Understanding the apparent autonomy of our vacuum cleaner robot
My children are smitten with the family’s new “pet.” Ever since it came into our house, they’ve excitedly asked about it right when they come in the door. We don’t seem to have settled on a name for this new addition, but the kids seem to have decided that we should refer to it as a male, despite having neither genitalia, a pulse or even a face. The “pet” is actually a robot vacuum cleaner, and apparently it appears to have just enough self-awareness and autonomy to warrant being treated like a living thing, even if we all understand that charging batteries isn’t actually the same thing as eating and sleeping. Maybe it says something about how this generation will come to live side-by-side with robots, but explaining how our little suck-bot operates doesn’t seem to make it any less of a companion in my kids’ eyes.
Enabling the air to clean your carpet
These robots are basically self-navigating vacuum cleaners, and the vacuum is fairly straight-forward. Like other vacuum cleaners, they use a motor to blow air out the back of the housing to lower air pressure inside the collection chamber. The little agitator brushes on the bottom help loosen and churn dust up off your floor, at which point ambient air pressure can do the real work. Air pressure at sea level is actually giving a pretty good push in any given direction, but it’s usually balanced by air in the opposite direction, so we don’t really notice it. When the vacuum lowers the air pressure in one place, the surrounding air molecules rush in, carrying dirt and, in our case, small toys with them.
Sensing where to suck
As a human, I usually use my ears and eyes to see if a patch of carpet has been cleaned enough, but these robots don’t have either sensory organ to work with, even if my kids eventually paint some on (which is coming, I’m sure.) Instead of looking or listening to the amount of dirt being kicked up, some models of vacuum robots include a conductive crystal inside. When dirt hits the sensor, it helps complete the circuit and lets the machine know more dirt is getting sucked up. When less debris hits the sensor, less electricity flows and so the robot “knows” it can move along.
Detecting when extra dirt needs attention may give a slight sense of consciousness in these robots, but their movement is obviously the big thing that makes it seem like a living brain is in there, choosing where to go. The fact that the selected directions don’t always make sense to human observers only makes them seem more alive, since the pattern of activity doesn’t look so obvious and planned. Some early robot vacuums from iRobot were actually navigating randomly, hoping to vacuum a room by chance, essentially. Newer robots, including the Neato bot we have, up their navigation with a variety of sensors, including spring-loaded bumpers and lasers that help build an internal “map” of whatever space they’re in.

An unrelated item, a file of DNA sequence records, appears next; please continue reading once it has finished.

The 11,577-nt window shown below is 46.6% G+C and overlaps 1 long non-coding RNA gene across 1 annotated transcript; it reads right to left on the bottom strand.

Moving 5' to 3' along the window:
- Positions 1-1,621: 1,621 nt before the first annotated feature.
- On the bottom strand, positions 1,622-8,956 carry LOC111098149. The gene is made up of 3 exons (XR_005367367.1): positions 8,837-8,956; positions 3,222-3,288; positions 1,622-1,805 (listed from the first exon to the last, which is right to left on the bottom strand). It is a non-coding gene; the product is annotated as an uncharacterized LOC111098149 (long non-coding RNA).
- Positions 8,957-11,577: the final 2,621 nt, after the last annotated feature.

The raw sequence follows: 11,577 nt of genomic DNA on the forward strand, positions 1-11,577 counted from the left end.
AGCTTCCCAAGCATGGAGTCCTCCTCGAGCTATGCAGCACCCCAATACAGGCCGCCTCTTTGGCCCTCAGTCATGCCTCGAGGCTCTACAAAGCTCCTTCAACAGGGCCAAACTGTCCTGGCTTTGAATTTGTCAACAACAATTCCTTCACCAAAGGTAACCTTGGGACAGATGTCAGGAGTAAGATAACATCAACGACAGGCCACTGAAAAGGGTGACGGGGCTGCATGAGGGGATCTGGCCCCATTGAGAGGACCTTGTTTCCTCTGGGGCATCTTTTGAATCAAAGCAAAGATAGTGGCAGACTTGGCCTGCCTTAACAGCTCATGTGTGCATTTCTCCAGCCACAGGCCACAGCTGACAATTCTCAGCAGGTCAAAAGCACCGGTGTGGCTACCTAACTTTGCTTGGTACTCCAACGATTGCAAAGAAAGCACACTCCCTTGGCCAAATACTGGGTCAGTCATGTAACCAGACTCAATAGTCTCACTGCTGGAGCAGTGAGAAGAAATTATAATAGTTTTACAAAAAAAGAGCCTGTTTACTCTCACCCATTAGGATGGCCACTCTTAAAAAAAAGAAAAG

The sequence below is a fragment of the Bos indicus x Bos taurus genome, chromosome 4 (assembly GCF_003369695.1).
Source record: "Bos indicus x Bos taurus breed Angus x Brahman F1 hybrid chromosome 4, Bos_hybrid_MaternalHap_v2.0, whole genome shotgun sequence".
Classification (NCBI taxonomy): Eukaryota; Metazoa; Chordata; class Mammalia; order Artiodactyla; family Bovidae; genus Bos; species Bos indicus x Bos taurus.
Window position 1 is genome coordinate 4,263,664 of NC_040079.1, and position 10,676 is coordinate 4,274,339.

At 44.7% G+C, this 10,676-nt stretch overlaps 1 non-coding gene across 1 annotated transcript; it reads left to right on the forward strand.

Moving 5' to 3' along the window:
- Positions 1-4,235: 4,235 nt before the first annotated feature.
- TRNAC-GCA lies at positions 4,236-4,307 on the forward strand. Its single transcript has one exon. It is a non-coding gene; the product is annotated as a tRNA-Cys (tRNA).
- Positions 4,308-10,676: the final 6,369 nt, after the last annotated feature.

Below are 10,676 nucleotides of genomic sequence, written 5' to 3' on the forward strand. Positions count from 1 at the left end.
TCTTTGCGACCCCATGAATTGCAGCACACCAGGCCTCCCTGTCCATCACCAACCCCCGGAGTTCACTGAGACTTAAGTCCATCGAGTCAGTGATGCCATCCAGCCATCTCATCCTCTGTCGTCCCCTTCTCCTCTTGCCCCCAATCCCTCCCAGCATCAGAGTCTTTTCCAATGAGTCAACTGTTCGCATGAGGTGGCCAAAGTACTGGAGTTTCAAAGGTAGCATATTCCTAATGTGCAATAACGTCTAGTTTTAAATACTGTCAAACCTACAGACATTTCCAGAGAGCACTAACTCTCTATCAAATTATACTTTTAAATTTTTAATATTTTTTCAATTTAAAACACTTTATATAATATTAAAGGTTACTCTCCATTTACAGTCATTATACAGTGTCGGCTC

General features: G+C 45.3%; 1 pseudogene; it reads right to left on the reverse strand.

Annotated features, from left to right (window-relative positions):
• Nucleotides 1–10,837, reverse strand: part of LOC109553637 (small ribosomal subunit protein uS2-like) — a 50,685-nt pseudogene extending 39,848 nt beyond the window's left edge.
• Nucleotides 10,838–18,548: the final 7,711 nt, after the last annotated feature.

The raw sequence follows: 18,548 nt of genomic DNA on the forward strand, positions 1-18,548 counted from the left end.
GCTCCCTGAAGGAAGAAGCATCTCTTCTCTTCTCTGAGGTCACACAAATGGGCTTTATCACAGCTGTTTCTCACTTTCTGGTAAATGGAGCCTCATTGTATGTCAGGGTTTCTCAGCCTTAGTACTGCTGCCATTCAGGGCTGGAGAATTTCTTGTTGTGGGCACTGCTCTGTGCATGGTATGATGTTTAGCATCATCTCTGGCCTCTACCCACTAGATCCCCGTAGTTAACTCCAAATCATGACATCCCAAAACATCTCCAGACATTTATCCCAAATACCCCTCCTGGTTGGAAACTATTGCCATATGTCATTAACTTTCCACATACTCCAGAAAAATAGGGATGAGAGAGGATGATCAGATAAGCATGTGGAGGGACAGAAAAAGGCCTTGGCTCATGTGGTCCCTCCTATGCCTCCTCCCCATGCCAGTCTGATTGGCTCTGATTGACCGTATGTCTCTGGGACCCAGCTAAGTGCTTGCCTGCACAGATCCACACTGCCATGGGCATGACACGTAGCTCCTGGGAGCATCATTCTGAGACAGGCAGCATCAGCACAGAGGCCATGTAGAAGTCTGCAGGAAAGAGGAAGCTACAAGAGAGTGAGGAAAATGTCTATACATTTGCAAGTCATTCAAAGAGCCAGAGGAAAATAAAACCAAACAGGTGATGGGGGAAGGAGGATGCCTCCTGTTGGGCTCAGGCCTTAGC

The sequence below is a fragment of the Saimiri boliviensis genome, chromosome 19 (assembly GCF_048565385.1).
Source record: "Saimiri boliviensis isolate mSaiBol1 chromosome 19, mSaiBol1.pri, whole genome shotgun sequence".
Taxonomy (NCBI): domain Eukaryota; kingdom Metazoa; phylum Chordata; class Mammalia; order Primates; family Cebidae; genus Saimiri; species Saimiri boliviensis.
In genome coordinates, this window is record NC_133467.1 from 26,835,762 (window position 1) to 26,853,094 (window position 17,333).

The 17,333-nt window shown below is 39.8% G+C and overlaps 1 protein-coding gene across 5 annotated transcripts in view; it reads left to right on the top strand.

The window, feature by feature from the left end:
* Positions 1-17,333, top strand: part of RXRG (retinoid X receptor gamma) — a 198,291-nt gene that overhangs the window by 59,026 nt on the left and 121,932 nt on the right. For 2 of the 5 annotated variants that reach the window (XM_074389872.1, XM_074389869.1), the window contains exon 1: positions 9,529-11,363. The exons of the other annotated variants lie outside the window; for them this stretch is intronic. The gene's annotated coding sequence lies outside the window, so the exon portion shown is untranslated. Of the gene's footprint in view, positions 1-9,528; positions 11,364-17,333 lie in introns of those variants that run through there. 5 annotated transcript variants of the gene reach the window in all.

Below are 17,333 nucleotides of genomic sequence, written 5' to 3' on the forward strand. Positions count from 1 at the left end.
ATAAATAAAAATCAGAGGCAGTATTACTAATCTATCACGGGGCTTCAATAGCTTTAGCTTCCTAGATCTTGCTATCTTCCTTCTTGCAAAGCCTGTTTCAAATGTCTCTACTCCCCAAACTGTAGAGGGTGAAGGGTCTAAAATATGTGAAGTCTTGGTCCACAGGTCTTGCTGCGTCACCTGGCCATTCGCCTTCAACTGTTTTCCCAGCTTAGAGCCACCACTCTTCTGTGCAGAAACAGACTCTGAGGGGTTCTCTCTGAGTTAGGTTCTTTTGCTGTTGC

The infrared lasers are basically an optical version of radar or echolocation. The robot sends lasers out across the room, then monitors how long it takes for that laser to be reflected back. The quicker the return time, the shorter the distance. With that reference point, some robots spiral out from the center of the room until they encounter the perimeter walls, while others crawl along the edges of a space, then work their way across. In both cases, the robot isn’t “seeing” anything, but building up a series of measurements about the size of the space it’s in. An even more focused version of this idea is used underneath the robot chassis, where constant measurements of the distance to the ground are made to make sure the robot doesn’t accidentally drive off a stairway or balcony.
So my kids haven’t asked to cuddle with the robot, but they have talked about it “watching a movie” with them, which gets to the big difference between a robot and a pet. There’s a good chance that a dog or snake wouldn’t enjoy watching the Minion Movie any more than the robot would, but they would at least have the chance, because their internal programming and logic is a bit more plastic than what a vacuum can handle. As cool as the lasers and navigation algorithms are, they’re limited to that single purpose in a way that many animals’ brains are not. That said, it’s been a few moments since I last stared at my smartphone and drank some coffee, so I’ll have to sign off here before my batteries are depleted…
Source: Roomba® robot vacuum cleaners by Chris Woodford, Explain That Stuff!